There has been a significant surge in the number of overseas buyers and tenants expressing interest in UK property, the latest figures from property agent Knight Frank show.
So, why is demand for property rising among foreign buyers and tenants? And what implications could this have for the UK property market? Let’s take a look.
Why has overseas demand for UK property risen?
According to Knight Frank, almost a quarter (24%) of all web users looking at sales and lettings properties in the UK in August were based overseas. This is the highest the overseas figure has been since before the pandemic in January 2020. And it’s up on the average figure of 17% in the 18 months to June this year.
Further, the data shows that the number of overseas web users looking at lettings in August exceeded the number of users based in the UK for the first time since the beginning of 2020.
There are two main factors driving this increased demand. The first is a high number of overseas students who are beginning their property search ahead of the new academic year. The second is returning corporate tenants as more sectors and offices reopen.
Tom Bill, Knight Frank’s head of UK residential research, said: “International demand is undoubtedly building as the feeling grows that the worst of the pandemic is behind us.”
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What can we expect going forward?
In the lettings market, Knight Frank expects tenant demand to be more evenly spread over the year than normal as foreign students receive more clarity about face-to-face study.
In the sales market, the presence of foreign buyers is patchier, but numbers may begin to increase this month.
How could the demand for UK property affect purchase and rental prices?
The recovery of overseas demand, along with a relative scarcity of available properties, means that we might see house prices and rents go up in the foreseeable future.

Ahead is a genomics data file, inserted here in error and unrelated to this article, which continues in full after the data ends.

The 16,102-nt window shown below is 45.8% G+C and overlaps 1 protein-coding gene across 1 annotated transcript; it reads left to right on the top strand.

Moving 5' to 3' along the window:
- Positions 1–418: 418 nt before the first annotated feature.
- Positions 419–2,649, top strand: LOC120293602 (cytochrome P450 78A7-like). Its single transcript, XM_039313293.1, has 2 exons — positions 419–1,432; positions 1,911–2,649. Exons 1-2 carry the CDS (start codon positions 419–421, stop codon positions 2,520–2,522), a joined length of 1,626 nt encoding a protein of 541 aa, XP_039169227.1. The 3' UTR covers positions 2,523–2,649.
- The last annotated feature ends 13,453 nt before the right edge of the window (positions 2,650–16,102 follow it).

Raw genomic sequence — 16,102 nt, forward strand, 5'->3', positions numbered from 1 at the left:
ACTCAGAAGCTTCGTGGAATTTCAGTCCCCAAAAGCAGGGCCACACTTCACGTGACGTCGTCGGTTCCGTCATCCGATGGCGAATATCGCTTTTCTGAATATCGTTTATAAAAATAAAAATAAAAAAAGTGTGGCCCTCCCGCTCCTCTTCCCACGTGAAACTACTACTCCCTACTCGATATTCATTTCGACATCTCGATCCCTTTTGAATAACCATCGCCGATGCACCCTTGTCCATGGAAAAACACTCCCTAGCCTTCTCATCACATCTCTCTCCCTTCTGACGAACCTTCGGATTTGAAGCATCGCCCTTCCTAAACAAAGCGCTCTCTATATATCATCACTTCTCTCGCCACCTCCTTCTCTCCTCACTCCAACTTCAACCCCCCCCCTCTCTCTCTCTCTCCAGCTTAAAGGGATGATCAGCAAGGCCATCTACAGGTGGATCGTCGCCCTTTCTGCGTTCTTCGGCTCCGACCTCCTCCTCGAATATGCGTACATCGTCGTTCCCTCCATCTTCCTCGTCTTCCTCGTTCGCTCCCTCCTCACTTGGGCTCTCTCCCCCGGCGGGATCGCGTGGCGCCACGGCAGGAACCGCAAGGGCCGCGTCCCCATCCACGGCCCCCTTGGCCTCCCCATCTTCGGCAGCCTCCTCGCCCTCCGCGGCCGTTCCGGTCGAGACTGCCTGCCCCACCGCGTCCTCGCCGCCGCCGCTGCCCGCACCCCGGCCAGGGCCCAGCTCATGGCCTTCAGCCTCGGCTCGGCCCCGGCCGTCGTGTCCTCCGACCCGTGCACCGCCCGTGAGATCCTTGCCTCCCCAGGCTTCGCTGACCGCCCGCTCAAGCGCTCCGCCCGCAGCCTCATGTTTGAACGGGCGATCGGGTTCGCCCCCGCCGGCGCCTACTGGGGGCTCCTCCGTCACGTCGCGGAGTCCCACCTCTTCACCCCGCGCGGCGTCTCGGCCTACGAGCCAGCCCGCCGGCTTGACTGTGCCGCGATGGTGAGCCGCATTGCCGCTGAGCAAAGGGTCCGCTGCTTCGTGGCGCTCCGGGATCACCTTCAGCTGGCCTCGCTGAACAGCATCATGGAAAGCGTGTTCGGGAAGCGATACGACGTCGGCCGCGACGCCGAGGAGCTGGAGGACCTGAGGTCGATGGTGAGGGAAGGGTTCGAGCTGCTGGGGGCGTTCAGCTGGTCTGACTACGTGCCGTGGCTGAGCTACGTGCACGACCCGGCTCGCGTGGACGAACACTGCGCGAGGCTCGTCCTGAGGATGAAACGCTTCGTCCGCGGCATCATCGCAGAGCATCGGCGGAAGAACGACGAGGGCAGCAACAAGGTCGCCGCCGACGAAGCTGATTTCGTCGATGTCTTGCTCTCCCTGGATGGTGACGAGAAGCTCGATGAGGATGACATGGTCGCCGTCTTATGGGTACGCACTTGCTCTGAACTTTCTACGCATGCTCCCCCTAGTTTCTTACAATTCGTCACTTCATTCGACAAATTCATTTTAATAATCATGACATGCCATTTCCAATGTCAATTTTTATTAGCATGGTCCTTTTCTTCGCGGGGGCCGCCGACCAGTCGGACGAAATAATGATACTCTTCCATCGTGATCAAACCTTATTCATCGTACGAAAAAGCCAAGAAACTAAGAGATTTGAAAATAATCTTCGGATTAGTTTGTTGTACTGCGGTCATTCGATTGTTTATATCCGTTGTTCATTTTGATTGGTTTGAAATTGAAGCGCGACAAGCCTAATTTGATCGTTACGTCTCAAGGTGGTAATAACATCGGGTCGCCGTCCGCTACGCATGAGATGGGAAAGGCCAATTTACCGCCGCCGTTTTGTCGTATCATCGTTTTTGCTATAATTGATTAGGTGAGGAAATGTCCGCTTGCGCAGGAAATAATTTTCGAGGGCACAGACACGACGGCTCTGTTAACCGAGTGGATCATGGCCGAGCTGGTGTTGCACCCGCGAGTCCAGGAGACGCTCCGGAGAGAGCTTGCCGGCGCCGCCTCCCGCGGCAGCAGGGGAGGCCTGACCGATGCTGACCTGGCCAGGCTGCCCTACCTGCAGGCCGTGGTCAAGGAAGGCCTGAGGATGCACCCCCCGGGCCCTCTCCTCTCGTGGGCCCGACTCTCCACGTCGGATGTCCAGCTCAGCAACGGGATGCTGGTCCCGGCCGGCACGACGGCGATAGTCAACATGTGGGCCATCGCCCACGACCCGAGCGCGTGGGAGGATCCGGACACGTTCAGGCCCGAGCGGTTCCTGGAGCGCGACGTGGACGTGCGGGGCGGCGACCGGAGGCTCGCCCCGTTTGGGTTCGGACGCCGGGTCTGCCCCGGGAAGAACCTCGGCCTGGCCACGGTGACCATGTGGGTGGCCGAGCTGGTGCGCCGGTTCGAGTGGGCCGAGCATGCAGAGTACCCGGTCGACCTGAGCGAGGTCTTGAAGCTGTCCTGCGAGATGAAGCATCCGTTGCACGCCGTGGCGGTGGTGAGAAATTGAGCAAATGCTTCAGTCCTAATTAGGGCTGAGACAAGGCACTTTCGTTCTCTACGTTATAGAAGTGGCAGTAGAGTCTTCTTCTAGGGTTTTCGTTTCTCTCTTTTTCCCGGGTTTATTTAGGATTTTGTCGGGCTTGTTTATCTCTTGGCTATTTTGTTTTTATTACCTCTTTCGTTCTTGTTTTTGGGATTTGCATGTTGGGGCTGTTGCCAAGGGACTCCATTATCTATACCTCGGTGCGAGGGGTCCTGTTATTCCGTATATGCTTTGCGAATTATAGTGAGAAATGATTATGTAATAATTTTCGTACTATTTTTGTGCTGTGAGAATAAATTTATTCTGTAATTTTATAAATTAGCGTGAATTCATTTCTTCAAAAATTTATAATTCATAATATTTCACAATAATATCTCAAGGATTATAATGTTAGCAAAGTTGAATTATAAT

Indeed, we are already seeing price increases in some parts of the country. Recent figures show that rents in London rose for the third month in a row in August after a year of decline. Further, research shows that the average monthly rent in the UK is now above £1k for the first time in history.
Property values, just like rents, are also expected to go up. For example, Knight Frank anticipates a 2% rise in prime central London by the end of the year. Next year, they think the rise could be as high as 7% as even more overseas demand kicks in.
What help is available for buyers and tenants?
Increased overseas demand for local housing and the resultant rise in purchase and rental prices means that prospective buyers and tenants might need bigger deposits in the near future.
If you intend to rent and rising prices mean you are having difficulty raising your tenancy deposit, there are ways to get help.
Your local council may offer a rent deposit scheme or rent guarantee scheme. This can help you cover the cost of your tenancy deposit. Additionally, you may be able to claim a Discretionary Housing Payment from your local council to help with your deposit.
Help is also available for those struggling to afford a mortgage deposit in light of rising property prices.
For example, a Lifetime ISA, which you can open using investing solutions providers like Nutmeg, can speed up the process of saving for your deposit. You can save up to £4,000 every year and receive a government top-up of 25%. You can then use the money towards a house deposit.
There is also the Help to Buy: Equity Loan scheme. Using the scheme, you only need to raise a 5% deposit. The government then supplements it with a loan worth up to 20% of the property value (or up to 40% in London).
By Sean LaPointe
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